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Before you go to Turkey

Before Your Travel

Whenever you go on holiday, it's a good idea to be as prepared as you can be. These pages are designed to make sure your holiday runs as smoothly as it can. With advice on passports and visas, health, travel money, what to pack and amendments, you can spend a few minutes looking for all the nitty gritty information that you may need.

Passports, Visas and Flights

Happy holidays start with an up-to-date passport, it is your responsibility to ensure that yours is valid and accepted in the country of travel as well as having the correct visas or other documentation necessary.

It is vitally important that you check all the requirements for your destination before you finalise your travel plans. We at Pegasus Air would like to ensure that all customers are prepared before entering Turkey. Please read the sections on this page to find out more information on passport and visa requirements for your trip.


For full details of any travel restrictions, entry and stay requirements, visa and travel advice to your particular destination, visit the foreign office website at Please note that it is your responsibility to have he correct travel documents and that Pegasus Air cannot be held responsible or liable for extras costs incurred if you are refused travel due to incorrect passport/visas. (

Passport validity

Your passport should be valid for at least six months on entry into Turkey and have at least three months' validity on the date you are exiting Turkey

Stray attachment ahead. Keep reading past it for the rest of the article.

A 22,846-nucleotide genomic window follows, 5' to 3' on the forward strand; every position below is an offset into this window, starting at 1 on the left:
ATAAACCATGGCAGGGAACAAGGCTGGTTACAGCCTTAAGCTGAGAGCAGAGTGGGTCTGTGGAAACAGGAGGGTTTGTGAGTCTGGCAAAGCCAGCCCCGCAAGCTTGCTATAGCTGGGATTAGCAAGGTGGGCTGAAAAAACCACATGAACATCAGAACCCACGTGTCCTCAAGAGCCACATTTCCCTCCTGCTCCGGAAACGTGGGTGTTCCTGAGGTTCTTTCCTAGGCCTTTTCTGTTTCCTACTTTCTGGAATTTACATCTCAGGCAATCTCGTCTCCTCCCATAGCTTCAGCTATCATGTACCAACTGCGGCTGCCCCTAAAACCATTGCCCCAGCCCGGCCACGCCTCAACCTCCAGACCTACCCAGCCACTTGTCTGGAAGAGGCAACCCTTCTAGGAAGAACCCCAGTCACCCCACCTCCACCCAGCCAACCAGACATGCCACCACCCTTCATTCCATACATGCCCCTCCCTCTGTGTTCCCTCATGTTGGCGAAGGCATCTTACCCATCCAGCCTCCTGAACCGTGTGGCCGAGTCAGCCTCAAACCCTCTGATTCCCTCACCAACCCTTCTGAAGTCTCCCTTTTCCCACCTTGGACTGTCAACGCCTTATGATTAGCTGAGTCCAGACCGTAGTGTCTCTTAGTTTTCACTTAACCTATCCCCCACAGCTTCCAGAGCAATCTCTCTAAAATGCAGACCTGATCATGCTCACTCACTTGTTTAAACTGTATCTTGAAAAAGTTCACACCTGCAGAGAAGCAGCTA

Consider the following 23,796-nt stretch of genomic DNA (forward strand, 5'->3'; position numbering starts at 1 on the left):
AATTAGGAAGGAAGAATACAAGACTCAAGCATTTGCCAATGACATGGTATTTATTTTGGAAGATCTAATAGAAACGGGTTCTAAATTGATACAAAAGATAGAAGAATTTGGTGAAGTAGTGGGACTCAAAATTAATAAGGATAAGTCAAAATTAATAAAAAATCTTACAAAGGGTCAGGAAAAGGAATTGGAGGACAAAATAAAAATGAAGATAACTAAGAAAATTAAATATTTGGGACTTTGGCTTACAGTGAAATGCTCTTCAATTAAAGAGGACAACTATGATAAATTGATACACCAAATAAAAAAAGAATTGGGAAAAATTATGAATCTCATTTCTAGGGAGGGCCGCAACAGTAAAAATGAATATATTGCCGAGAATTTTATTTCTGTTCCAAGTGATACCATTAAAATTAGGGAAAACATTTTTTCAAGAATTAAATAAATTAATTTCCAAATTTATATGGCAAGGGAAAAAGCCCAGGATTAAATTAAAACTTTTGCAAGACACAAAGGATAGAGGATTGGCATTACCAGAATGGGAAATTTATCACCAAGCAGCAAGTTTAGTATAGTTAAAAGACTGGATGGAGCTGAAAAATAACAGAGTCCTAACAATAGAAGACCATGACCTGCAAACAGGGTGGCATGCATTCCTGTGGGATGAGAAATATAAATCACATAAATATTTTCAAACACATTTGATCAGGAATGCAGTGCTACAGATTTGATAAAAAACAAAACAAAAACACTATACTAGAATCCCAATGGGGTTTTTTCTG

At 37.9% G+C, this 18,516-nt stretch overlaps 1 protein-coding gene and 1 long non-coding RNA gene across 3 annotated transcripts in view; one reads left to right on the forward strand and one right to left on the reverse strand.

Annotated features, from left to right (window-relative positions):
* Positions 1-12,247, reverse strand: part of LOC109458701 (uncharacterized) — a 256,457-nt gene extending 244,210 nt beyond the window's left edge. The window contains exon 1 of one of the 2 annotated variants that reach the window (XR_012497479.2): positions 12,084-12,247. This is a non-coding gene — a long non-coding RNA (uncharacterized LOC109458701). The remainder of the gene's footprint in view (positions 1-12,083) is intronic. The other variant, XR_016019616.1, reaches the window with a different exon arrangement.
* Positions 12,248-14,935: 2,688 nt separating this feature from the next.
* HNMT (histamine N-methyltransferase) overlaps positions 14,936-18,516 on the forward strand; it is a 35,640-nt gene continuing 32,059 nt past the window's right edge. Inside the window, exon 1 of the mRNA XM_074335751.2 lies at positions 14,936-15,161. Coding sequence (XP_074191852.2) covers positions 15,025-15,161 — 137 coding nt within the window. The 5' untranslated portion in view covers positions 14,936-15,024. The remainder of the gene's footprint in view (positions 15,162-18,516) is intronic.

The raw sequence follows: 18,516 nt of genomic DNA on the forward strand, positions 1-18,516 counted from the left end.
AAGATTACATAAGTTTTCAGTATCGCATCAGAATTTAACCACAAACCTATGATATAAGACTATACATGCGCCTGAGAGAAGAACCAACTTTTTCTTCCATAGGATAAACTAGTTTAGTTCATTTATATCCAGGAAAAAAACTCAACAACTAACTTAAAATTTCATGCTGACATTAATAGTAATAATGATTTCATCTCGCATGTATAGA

What to Pack


It goes without saying that you need your passport. However, what would you do if you ran into trouble and lost it? Take a photocopy of your passport and keep it safe in your luggage somewhere in case your passport is lost/stolen, then you will have all your details to hand. Alternatively email yourself essential information such as your passport number and insurance policy number just in case you need to access them quickly if you run into problems


What we wear on holiday is so important - but how do you strike the balance between what you want and what you'll actually wear. How to get there without spending your first day ironing and avoiding those "If only I'd brought..." moments? These tips should help without making you feel like you're planning a military operation!

When packing for your holiday, if you are travelling with a partner or family and have more than one case, make sure that you mix the clothing in different cases, then if one of your cases is lost or delayed, everyone will at least have something to wear. Even if you are travelling on your own, try and pack at least one change of clothes in your hand luggage. Pack your important clothes in plastic so that you won't need to iron them once you get there. Recycle the packaging that you get from the dry cleaners to wrap these items of clothing. It takes a bit longer to pack but it really works and saves time waiting for hotel irons.


Save on excess baggage by using small containers of shampoo and conditioner and there will be the perfect amount for your holiday. Another great alternative to taking a lot of hair gel/ wax - just put some in an empty film canister! But remember that in many resorts you can buy everything you need locally – which is worth considering if you are concerned about the excess baggage that may be charge (usually over £5 per kilo!)


Invest in a good guide book to help you make the most of your time away. Whether you're planning a long-haul holiday, city break, regional tour or short-haul trip you'll find a guides can be invaluable for all kinds of practical information on transport, sightseeing, eating out, history and culture.


Put together a travel first aid kit - obviously the more remote the region you are visiting, the more comprehensive this will be. Even on a short-haul holiday it is worth taking a few plasters, a spray-on antiseptic, condoms etc. As well as remedies for indigestion, headaches, sore throats and tummy bugs which, even if only minor, can impact your holiday.

Travel Money